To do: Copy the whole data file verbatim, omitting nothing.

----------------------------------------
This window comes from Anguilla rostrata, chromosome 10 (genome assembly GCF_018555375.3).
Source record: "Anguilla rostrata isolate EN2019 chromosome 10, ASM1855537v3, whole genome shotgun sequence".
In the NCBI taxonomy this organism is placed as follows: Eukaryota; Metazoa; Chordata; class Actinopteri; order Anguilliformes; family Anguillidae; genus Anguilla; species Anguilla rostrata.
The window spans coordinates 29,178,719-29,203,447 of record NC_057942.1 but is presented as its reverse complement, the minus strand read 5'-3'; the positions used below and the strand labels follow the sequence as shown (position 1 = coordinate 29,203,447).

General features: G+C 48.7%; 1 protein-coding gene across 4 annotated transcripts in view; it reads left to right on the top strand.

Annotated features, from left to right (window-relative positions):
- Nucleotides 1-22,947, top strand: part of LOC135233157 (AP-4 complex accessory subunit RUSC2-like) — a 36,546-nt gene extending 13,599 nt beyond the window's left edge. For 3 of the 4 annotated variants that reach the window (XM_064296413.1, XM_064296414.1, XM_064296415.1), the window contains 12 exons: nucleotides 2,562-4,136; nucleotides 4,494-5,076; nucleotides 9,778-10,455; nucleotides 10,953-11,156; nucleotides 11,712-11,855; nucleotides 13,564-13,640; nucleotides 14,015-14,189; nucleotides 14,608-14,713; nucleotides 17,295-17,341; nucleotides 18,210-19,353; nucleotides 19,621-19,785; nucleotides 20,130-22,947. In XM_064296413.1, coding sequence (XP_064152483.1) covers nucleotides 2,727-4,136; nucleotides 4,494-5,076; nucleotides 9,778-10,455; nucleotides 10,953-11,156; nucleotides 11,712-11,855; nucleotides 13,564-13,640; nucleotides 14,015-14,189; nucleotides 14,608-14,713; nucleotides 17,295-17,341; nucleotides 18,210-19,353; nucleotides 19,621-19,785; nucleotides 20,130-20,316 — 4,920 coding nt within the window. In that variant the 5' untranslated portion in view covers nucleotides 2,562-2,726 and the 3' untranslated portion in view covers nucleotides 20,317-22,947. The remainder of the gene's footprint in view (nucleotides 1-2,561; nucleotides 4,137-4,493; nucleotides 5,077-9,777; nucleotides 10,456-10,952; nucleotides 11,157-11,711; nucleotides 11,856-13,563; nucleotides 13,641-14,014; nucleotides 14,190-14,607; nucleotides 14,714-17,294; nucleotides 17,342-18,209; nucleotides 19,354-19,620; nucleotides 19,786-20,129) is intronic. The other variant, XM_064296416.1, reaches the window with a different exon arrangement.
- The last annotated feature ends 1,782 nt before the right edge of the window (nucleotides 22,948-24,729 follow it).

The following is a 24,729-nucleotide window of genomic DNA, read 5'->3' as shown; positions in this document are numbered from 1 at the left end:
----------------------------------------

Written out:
This window comes from Anguilla rostrata, chromosome 10 (genome assembly GCF_018555375.3).
Source record: "Anguilla rostrata isolate EN2019 chromosome 10, ASM1855537v3, whole genome shotgun sequence".
In the NCBI taxonomy this organism is placed as follows: Eukaryota; Metazoa; Chordata; class Actinopteri; order Anguilliformes; family Anguillidae; genus Anguilla; species Anguilla rostrata.
The window spans coordinates 29,178,719-29,203,447 of record NC_057942.1 but is presented as its reverse complement, the minus strand read 5'-3'; the positions used below and the strand labels follow the sequence as shown (position 1 = coordinate 29,203,447).

General features: G+C 48.7%; 1 protein-coding gene across 4 annotated transcripts in view; it reads left to right on the top strand.

Annotated features, from left to right (window-relative positions):
- Nucleotides 1-22,947, top strand: part of LOC135233157 (AP-4 complex accessory subunit RUSC2-like) — a 36,546-nt gene extending 13,599 nt beyond the window's left edge. For 3 of the 4 annotated variants that reach the window (XM_064296413.1, XM_064296414.1, XM_064296415.1), the window contains 12 exons: nucleotides 2,562-4,136; nucleotides 4,494-5,076; nucleotides 9,778-10,455; nucleotides 10,953-11,156; nucleotides 11,712-11,855; nucleotides 13,564-13,640; nucleotides 14,015-14,189; nucleotides 14,608-14,713; nucleotides 17,295-17,341; nucleotides 18,210-19,353; nucleotides 19,621-19,785; nucleotides 20,130-22,947. In XM_064296413.1, coding sequence (XP_064152483.1) covers nucleotides 2,727-4,136; nucleotides 4,494-5,076; nucleotides 9,778-10,455; nucleotides 10,953-11,156; nucleotides 11,712-11,855; nucleotides 13,564-13,640; nucleotides 14,015-14,189; nucleotides 14,608-14,713; nucleotides 17,295-17,341; nucleotides 18,210-19,353; nucleotides 19,621-19,785; nucleotides 20,130-20,316 — 4,920 coding nt within the window. In that variant the 5' untranslated portion in view covers nucleotides 2,562-2,726 and the 3' untranslated portion in view covers nucleotides 20,317-22,947. The remainder of the gene's footprint in view (nucleotides 1-2,561; nucleotides 4,137-4,493; nucleotides 5,077-9,777; nucleotides 10,456-10,952; nucleotides 11,157-11,711; nucleotides 11,856-13,563; nucleotides 13,641-14,014; nucleotides 14,190-14,607; nucleotides 14,714-17,294; nucleotides 17,342-18,209; nucleotides 19,354-19,620; nucleotides 19,786-20,129) is intronic. The other variant, XM_064296416.1, reaches the window with a different exon arrangement.
- The last annotated feature ends 1,782 nt before the right edge of the window (nucleotides 22,948-24,729 follow it).

The following is a 24,729-nucleotide window of genomic DNA, read 5'->3' as shown; positions in this document are numbered from 1 at the left end: